Monrovia — The All Liberian Party (ALP) standard bearer Benoni Urey took to the national airwaves last Friday to outline his vision for Liberia.
Speaking to Ledgerwood on the ELBC morning show, the Presidential candidate was on fine form as they spoke about corruption, the economy and national reconciliation.
The interview comes ahead of the ALP official campaign launch on Friday at the ATS stadium, Monrovia.
The party is generating the momentum that they hope will deliver Mr. Urey into the second-round Presidential run-off.
On corruption, Mr. Urey said that his inauguration day will be the "funeral of corruption". Probed on how he would achieve this, he said:
"'If one begins his administration by setting good examples, Liberians are quick to catch on to the message." - In other words - prosecution.
He said that this was the only way to end the "entrenched" corruption that currently undermines governance in Liberia.
Holding officials to account, he continued, is the solution to the pervasive impunity that President Ellen Johnson Sirleaf has failed to address.
Mr. Urey has previously stated he would make the Anti-Corruption Commissioners (LACC) truly independent, with a Special Prosecutor with powers independent of the Ministry of Justice.
He would also establish a special Anti-Corruption Court to fast track corruption cases, injecting a new urgency in dealing with the issue.
Moving onto nepotism - an issue that often go hand in hand with corruption for many Liberian citizens - Mr. Urey declared it must stop.
When asked if any members of his family would serve in his administration, he responded: "No brothers, no sisters, no children."
"They won't work in my government; they can go work in the next government. And that is final and definite."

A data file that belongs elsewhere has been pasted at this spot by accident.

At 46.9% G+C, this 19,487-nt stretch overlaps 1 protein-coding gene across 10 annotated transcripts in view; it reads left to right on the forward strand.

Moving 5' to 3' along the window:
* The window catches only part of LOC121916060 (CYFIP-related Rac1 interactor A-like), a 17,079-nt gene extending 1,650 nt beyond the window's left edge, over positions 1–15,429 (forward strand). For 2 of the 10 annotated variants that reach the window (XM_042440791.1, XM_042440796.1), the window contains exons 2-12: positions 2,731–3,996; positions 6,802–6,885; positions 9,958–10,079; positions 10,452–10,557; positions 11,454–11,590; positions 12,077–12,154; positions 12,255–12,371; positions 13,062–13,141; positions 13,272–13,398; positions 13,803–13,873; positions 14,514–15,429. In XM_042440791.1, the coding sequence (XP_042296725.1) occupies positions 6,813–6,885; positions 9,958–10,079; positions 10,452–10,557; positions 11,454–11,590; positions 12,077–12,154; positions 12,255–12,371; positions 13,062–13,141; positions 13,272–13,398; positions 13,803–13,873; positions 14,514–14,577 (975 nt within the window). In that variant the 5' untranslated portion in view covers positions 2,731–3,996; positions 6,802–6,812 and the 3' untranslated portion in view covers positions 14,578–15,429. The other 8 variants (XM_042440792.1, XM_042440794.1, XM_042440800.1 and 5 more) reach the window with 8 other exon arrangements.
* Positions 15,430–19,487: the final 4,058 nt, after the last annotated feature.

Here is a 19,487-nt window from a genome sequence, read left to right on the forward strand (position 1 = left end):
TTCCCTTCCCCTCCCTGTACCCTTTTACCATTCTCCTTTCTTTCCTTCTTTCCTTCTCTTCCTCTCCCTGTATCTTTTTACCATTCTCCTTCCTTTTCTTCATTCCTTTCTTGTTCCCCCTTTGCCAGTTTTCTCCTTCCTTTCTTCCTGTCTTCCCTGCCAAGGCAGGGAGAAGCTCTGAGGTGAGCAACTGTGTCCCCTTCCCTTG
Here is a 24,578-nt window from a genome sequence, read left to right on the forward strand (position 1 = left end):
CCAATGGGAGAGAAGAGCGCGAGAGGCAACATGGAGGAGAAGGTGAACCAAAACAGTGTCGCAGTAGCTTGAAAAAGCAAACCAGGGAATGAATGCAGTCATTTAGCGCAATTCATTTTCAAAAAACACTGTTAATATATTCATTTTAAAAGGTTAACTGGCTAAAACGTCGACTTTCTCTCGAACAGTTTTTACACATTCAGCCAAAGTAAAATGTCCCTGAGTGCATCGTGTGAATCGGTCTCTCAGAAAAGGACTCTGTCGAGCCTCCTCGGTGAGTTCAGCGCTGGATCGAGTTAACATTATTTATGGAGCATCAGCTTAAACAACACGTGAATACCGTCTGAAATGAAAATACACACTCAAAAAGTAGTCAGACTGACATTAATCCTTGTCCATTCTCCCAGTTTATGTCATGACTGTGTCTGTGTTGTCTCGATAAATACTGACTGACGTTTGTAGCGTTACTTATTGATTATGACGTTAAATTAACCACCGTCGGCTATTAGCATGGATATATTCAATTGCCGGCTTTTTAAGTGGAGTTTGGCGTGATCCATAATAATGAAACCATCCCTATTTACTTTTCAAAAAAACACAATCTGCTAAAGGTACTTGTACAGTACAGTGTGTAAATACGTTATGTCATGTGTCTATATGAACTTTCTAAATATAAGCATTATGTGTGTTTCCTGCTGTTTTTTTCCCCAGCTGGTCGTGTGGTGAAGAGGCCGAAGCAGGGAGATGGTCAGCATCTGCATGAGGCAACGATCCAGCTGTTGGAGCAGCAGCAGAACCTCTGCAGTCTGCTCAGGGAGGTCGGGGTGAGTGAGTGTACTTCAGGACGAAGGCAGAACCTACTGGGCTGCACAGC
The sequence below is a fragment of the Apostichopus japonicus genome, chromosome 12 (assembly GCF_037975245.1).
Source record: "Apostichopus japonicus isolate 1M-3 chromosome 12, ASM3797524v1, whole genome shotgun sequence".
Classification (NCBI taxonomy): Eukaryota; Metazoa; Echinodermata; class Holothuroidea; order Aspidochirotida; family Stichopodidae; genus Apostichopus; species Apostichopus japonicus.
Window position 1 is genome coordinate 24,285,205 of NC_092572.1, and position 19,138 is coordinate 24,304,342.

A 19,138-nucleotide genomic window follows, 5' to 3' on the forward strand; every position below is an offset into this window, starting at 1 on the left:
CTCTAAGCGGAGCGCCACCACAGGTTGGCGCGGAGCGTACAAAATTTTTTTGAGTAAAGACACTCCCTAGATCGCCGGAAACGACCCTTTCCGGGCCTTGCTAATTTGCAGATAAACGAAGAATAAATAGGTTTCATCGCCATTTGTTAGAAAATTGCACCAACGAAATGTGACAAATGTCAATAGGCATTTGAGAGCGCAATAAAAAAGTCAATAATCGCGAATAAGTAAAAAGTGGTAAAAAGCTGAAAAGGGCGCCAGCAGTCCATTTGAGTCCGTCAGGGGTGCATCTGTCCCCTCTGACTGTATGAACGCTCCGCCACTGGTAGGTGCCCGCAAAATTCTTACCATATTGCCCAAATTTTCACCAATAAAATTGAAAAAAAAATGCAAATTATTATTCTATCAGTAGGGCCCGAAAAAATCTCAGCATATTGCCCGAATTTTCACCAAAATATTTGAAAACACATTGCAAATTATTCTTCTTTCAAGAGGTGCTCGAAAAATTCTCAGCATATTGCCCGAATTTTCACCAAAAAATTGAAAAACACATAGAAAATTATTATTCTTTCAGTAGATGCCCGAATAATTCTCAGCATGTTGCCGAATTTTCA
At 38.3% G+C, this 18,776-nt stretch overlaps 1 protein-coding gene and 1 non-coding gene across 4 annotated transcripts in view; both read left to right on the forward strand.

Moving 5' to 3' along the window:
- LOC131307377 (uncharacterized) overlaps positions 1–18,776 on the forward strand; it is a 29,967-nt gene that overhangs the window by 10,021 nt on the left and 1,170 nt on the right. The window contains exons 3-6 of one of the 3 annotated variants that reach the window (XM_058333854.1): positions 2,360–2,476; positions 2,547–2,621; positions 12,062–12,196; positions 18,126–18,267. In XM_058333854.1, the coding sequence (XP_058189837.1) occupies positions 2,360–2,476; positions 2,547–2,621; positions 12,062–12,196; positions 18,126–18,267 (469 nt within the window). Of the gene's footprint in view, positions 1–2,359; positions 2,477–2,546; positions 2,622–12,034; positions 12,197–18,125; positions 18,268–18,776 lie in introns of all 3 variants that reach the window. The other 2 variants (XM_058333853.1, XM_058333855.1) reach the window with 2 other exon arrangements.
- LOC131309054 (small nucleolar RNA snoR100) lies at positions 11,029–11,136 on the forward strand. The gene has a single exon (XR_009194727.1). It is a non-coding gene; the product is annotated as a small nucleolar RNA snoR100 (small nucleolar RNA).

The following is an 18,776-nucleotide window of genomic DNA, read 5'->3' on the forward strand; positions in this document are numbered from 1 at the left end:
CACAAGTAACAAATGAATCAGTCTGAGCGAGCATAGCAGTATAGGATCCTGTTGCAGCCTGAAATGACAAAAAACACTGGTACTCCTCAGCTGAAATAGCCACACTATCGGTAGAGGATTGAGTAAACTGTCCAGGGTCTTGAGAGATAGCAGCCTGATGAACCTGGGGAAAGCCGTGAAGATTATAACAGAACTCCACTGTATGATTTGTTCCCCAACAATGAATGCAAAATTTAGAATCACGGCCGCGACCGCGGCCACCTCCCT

The ALP standard bearer repeatedly praised William Tolbert - the former President - for his economic farsightedness throughout the interview.
He highlighted the social programs that existed under his premiership: free prenatal care, free medical care for children aged under 5, free education, and free government exams.
Mr. Urey made it clear these are things he would implement as President.
He went on to describe how Liberia was once seen as a leading nation in the West Africa region.
He said that getting Liberia working, re-kindling industrialization and ensuring quality health and education services will make people proud to say that are Liberian when abroad - as they once did in the past.
Mr. Urey stated that solving many of the ills of contemporary Liberia lie is creating a business-friendly atmosphere.
He said that cutting the cost of business will provide incentives for enterprises and entrepreneurs which will in turn spur inclusive economic growth.
A tax environment needs to be created where people and business pay their tax willingly.
This would entail a complete change in the strategy and personnel at the Liberia Revenue Authority. Foreign investment must also be prioritized.